A new class action lawsuit alleges that Apple, Google, Intel, and other tech companies have been “conspiring to suppress compensation of their employees.” Among other things, the suit seeks damages for affected employees.
The suit was announced in a public release on Wednesday by the law firm Lief, Cabraser, Heimann & Bernstein. The suit was filed by Siddharth Hariharan, a former software engineer at Lucasfilm, one of the companies named in the suit. Other parties include Adobe, Intuit and Pixar.
Hariharan was quoted as saying “My colleagues at Lucasfilm and I applied our skills, knowledge, and creativity to make the company an industry leader.” Further Hariharan said, “It’s disappointing that, while we were working hard to make terrific products that resulted in enormous profits for Lucasfilm, senior executives of the company cut deals with other premiere high tech companies to eliminate competition and cap pay for skilled employees.”
The suit alleges that the companies agreed to not recruit each other’s employees, and promised to notify involved parties when making an offer to another company’s employee. Also, and perhaps more seriously, the suit claims that the companies agreed to cap pay packaged offered to potential employees at the initial stages.
According to the complaint, the alleged alliance began in 2005 with Lucasfilm and Pixar, and continued until at least 2009 with all defendants in a so-called “no solicitation” agreement. It asserts that the “conspiracy” decreased competition for labor among the competing companies.
Attorney Joseph R. Saveri said: “Competition in the labor market results in better salaries, enhanced career opportunities for employees, and better products for consumers.” He continues, “We estimate that because of reduced competition for their services, compensation for skilled employees at Adobe, Apple, Google, Intel, Intuit, Lucasfilm, and Pixar was reduced by 10 to 15 percent. These companies owe their tremendous successes to the sacrifices and hard work of their employees, and must take responsibility for their misconduct.”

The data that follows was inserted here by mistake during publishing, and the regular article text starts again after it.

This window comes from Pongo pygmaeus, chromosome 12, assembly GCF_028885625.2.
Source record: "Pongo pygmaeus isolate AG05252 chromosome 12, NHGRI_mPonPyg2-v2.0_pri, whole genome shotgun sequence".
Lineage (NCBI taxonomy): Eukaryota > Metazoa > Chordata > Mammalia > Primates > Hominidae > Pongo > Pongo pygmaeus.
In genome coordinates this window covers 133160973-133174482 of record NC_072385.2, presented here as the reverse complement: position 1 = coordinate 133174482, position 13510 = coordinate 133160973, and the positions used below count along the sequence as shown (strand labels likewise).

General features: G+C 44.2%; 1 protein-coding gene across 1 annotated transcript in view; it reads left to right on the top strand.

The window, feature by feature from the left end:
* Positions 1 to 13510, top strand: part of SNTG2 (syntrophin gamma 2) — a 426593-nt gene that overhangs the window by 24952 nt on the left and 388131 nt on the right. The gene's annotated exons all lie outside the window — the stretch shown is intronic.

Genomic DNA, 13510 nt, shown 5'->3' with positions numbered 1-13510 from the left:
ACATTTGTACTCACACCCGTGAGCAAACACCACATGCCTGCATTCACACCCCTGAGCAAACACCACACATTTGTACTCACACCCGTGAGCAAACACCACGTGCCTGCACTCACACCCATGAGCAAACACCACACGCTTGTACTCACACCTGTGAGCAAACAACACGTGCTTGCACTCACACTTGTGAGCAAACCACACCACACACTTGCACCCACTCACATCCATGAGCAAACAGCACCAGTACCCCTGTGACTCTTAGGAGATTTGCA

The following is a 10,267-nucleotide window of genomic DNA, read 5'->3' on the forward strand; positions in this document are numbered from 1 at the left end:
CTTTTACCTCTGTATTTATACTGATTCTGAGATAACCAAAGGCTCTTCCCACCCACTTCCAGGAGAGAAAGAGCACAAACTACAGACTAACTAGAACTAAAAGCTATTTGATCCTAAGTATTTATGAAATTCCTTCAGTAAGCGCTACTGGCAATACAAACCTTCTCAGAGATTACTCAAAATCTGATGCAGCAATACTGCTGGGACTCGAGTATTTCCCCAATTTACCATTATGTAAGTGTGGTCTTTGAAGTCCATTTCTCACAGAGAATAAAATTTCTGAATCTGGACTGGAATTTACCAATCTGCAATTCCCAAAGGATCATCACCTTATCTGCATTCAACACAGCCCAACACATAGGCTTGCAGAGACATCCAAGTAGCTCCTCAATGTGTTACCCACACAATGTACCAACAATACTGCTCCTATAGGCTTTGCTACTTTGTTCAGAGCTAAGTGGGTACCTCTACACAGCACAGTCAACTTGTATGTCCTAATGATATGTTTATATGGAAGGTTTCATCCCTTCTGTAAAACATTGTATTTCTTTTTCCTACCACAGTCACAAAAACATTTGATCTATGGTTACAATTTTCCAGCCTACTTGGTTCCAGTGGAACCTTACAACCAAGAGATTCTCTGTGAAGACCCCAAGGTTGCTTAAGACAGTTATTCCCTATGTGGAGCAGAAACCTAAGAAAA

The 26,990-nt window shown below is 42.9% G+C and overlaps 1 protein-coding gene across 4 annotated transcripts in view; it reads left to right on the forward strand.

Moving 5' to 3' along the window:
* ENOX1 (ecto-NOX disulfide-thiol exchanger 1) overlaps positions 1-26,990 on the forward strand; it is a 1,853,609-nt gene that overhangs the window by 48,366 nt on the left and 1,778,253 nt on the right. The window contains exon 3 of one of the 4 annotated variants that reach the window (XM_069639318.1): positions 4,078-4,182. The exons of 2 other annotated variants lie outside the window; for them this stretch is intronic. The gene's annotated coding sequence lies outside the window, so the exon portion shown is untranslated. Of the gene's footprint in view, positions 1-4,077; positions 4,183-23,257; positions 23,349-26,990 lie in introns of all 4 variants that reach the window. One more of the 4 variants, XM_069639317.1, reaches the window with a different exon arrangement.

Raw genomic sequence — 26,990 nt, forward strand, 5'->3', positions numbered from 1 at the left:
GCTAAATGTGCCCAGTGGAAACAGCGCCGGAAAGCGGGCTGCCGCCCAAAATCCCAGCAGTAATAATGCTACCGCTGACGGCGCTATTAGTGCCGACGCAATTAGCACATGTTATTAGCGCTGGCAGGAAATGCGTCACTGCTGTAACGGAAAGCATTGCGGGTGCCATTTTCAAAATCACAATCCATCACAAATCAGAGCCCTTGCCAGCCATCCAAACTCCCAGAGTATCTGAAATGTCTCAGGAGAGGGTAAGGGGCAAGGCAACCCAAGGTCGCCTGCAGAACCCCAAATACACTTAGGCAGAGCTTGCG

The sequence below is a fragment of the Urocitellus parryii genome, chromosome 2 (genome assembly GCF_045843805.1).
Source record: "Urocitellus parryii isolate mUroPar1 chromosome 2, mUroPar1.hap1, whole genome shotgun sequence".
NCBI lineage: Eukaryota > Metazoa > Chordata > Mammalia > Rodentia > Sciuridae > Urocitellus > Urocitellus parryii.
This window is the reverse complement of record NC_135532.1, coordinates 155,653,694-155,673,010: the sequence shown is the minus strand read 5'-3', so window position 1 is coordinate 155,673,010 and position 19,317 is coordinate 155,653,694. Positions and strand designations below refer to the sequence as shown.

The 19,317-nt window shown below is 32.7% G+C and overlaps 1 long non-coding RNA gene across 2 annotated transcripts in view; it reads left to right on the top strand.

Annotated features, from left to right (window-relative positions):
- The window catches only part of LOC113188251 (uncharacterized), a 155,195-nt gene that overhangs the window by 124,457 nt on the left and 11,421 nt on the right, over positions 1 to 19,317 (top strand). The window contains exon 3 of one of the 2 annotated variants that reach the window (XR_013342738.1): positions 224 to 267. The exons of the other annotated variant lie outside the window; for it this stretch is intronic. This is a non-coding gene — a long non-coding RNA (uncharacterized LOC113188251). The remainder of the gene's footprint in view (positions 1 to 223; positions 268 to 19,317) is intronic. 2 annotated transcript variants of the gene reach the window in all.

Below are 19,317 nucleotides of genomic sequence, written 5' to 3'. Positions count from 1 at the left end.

There is some merit at least to the claims, as it was revealed in 2009 that Apple and Google had an agreement against poaching each others’ employees while Eric Schmidt served on Apple’s board. The “gentlemen’s agreement” was said to prevent recruiting of other employees, but workers were free to apply at other companies. It eventually led to a U.S. antitrust probe of both Apple and Google.
Further, An investigation conducted by the U.S. Justice Department found that Ed Colligan, a former chief executive of Palm, rejected an anti-poaching offer allegedly made by Apple co-founder Steve Jobs. In communications obtained, Colligan reportedly told Jobs that his proposal was “likely illegal.” Jobs allegedly responded that he was concerned when Jon Rubinstein, former senior engineering vice president for Apple, was named an executive chairman of Pal. In the correspondence, Jobs reportedly said he was worried that Rubinstein would recruit existing Apple employees.
Personally, I’m not sure what to make of all this, but I will be very interested to find out more, and to hear the outcomes.